4. I mean... can we still have that show? It's always kinda remarkable that people that succeed best in TV industry often are the worst writers, with the most poorly-thought-out ideas. I liked Picard a lot in the end. It didn't all work, of course, but I dug the actors and characters and bringing dimension to the Romulans who previously typified the "planet of hats" model of alien cultures. Always a game of chess with them, however. Kurtzman doesn't seem all that different from Berman insofar as "disrespecting the audience" goes. We could have had a post-Dominion War show that didn't feature a single DS9 character, yet drew upon that setting for stories and characters nonetheless. It's not as though Picard didn't require a prequel Short Trek and fairly extensive (if mostly well placed) exposition for the completely novel circumstances we got.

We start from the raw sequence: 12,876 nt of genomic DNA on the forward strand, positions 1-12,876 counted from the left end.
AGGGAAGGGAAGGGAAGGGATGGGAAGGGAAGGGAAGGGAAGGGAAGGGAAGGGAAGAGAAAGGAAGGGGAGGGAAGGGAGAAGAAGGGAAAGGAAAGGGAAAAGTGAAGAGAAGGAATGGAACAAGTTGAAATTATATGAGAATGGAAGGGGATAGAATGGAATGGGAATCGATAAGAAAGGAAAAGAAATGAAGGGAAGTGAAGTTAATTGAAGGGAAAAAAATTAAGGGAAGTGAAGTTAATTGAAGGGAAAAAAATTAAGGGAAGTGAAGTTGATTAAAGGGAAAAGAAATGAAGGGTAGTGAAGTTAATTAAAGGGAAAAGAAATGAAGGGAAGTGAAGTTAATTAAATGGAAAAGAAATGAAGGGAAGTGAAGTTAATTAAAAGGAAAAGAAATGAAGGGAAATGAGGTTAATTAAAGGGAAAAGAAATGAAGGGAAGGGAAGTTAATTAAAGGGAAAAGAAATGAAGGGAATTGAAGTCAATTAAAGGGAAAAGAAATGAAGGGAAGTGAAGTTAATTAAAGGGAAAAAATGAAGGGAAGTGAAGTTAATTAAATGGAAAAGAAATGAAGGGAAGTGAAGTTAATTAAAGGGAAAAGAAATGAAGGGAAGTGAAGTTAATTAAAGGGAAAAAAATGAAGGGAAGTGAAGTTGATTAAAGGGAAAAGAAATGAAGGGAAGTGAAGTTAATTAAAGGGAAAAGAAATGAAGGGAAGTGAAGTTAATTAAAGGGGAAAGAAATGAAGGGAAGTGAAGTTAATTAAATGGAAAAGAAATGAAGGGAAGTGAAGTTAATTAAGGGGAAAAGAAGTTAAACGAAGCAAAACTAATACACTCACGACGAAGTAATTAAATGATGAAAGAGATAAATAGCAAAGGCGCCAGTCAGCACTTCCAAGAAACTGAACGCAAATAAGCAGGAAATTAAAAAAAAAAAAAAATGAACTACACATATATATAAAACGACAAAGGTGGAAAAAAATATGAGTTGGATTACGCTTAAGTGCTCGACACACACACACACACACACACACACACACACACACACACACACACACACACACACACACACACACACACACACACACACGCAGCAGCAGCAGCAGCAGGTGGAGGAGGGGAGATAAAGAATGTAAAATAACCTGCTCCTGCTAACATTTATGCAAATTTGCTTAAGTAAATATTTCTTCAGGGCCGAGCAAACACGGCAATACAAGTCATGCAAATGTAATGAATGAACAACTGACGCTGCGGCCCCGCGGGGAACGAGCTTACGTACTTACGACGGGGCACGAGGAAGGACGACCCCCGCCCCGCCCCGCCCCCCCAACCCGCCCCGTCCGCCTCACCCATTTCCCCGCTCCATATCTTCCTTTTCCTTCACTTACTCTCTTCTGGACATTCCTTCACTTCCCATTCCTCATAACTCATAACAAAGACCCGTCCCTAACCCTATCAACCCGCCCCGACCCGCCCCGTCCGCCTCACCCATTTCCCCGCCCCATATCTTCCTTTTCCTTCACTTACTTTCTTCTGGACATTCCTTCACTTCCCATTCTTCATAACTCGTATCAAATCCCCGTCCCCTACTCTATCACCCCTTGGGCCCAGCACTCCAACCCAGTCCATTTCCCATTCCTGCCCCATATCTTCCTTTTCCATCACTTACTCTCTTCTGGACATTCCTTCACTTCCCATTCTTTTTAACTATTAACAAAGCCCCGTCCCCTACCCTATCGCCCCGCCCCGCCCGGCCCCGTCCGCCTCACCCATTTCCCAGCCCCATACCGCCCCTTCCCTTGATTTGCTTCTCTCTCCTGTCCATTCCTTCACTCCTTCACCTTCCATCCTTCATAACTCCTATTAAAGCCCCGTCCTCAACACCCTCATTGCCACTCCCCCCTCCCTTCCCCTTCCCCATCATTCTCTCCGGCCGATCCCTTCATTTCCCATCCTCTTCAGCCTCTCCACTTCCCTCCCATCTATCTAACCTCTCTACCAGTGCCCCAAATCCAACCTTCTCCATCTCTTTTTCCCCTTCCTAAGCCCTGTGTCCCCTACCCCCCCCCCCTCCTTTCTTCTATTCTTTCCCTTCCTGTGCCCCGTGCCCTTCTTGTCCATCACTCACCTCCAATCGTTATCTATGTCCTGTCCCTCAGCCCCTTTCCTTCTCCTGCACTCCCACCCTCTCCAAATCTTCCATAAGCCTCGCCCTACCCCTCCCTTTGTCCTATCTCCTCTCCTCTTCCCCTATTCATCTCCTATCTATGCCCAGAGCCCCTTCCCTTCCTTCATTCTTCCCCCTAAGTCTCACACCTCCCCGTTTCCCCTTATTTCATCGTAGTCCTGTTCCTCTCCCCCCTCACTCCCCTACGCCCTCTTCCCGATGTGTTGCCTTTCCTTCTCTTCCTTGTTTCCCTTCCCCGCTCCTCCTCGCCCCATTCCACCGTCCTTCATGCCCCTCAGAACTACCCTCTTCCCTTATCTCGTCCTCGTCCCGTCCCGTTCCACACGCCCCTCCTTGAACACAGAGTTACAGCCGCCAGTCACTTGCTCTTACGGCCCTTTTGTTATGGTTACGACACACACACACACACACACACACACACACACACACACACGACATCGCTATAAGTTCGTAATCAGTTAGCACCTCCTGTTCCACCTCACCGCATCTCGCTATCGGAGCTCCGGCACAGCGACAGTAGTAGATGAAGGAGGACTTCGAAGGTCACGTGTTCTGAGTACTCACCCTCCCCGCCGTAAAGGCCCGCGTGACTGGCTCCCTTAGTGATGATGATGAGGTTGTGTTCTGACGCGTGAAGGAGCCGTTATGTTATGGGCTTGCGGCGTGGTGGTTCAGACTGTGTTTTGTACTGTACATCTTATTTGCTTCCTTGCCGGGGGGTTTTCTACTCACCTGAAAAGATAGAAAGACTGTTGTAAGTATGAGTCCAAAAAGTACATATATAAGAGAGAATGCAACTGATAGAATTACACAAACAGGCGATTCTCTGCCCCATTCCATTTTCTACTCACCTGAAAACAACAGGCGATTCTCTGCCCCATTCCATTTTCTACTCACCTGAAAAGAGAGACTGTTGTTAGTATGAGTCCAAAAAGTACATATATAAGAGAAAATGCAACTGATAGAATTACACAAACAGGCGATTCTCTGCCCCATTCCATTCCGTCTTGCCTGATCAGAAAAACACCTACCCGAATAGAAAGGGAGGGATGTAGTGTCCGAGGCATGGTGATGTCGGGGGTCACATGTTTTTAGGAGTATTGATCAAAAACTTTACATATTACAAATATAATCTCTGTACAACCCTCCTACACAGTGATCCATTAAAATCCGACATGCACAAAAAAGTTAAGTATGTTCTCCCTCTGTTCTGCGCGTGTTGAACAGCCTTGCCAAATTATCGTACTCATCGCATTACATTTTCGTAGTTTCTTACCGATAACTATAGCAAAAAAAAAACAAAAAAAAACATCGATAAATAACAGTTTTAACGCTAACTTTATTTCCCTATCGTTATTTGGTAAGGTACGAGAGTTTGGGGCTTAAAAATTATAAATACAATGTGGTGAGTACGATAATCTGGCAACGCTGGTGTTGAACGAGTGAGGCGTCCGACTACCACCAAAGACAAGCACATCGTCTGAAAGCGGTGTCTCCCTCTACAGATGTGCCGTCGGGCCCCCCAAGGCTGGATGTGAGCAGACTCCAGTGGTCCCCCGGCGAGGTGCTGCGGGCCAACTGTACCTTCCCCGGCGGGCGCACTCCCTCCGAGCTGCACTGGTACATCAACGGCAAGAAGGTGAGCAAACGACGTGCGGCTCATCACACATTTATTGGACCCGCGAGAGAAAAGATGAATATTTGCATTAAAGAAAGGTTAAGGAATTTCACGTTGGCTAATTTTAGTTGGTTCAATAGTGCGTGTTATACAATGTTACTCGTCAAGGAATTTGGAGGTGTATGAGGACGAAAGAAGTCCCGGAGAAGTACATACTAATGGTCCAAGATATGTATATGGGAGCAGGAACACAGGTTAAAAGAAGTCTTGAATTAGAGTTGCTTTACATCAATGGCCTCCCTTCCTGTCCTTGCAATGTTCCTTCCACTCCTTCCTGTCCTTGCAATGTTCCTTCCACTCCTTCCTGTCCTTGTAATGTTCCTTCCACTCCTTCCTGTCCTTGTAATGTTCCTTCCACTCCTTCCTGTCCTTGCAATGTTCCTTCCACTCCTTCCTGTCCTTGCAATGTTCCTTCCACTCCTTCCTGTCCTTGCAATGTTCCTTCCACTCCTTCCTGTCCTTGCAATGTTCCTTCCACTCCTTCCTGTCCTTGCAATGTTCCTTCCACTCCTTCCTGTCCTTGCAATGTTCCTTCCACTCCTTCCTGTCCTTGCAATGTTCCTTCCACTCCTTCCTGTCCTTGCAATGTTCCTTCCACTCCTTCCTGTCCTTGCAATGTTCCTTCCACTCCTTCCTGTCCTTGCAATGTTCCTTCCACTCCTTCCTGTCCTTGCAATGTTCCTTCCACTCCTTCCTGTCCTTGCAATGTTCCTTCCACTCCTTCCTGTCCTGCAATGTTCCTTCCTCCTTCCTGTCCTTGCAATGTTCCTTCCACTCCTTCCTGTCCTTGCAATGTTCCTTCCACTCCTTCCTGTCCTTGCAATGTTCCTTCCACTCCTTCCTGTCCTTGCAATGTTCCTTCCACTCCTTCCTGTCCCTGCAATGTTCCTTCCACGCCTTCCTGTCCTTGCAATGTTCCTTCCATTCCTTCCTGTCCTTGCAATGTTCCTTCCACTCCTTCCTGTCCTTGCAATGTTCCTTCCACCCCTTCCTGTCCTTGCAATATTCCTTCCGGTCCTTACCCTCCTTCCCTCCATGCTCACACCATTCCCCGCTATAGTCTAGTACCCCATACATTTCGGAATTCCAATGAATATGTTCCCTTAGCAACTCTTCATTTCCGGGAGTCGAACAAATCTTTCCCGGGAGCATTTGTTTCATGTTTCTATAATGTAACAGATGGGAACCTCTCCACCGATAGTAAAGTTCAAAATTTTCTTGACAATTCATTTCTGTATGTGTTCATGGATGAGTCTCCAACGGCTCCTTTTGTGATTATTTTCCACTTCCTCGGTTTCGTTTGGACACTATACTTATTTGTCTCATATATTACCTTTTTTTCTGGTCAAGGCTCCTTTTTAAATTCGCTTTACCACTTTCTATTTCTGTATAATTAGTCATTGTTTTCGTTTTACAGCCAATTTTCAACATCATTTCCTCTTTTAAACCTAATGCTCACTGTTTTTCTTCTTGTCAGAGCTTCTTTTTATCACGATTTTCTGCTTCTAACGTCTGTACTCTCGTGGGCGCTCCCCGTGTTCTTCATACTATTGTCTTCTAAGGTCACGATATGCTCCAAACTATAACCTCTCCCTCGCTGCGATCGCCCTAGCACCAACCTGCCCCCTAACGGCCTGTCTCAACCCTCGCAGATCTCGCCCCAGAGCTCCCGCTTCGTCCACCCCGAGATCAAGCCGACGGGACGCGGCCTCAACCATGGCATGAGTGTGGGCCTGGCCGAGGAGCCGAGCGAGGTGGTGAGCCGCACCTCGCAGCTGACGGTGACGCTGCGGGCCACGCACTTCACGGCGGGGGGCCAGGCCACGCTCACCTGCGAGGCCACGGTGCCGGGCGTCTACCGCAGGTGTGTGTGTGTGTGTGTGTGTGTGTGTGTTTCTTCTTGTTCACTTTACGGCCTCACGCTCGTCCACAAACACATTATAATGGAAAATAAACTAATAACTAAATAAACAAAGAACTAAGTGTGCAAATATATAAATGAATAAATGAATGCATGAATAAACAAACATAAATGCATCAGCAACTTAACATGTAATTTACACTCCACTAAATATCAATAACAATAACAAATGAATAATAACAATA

5. Unfortunately for me, beards and being unshaven generally interfere with N95 mask fit.
  6. We need that kind of war mobilization now. Yesterday. We need the PPE especially.
  7. What's more is that high levels of oxygen introduce a lot of free radicals and, sometimes, cell damage. So for people with poor oxygenation, we try to optimize lung function and gas exchange rather than just cranking up the fraction of O2. Being on 100% oxygen is bad. Also in the last thread Ran said something about people being recommended paracetamol over acetaminophen. Of course, these are the same thing, and I expect he meant ibuprofen. #europeans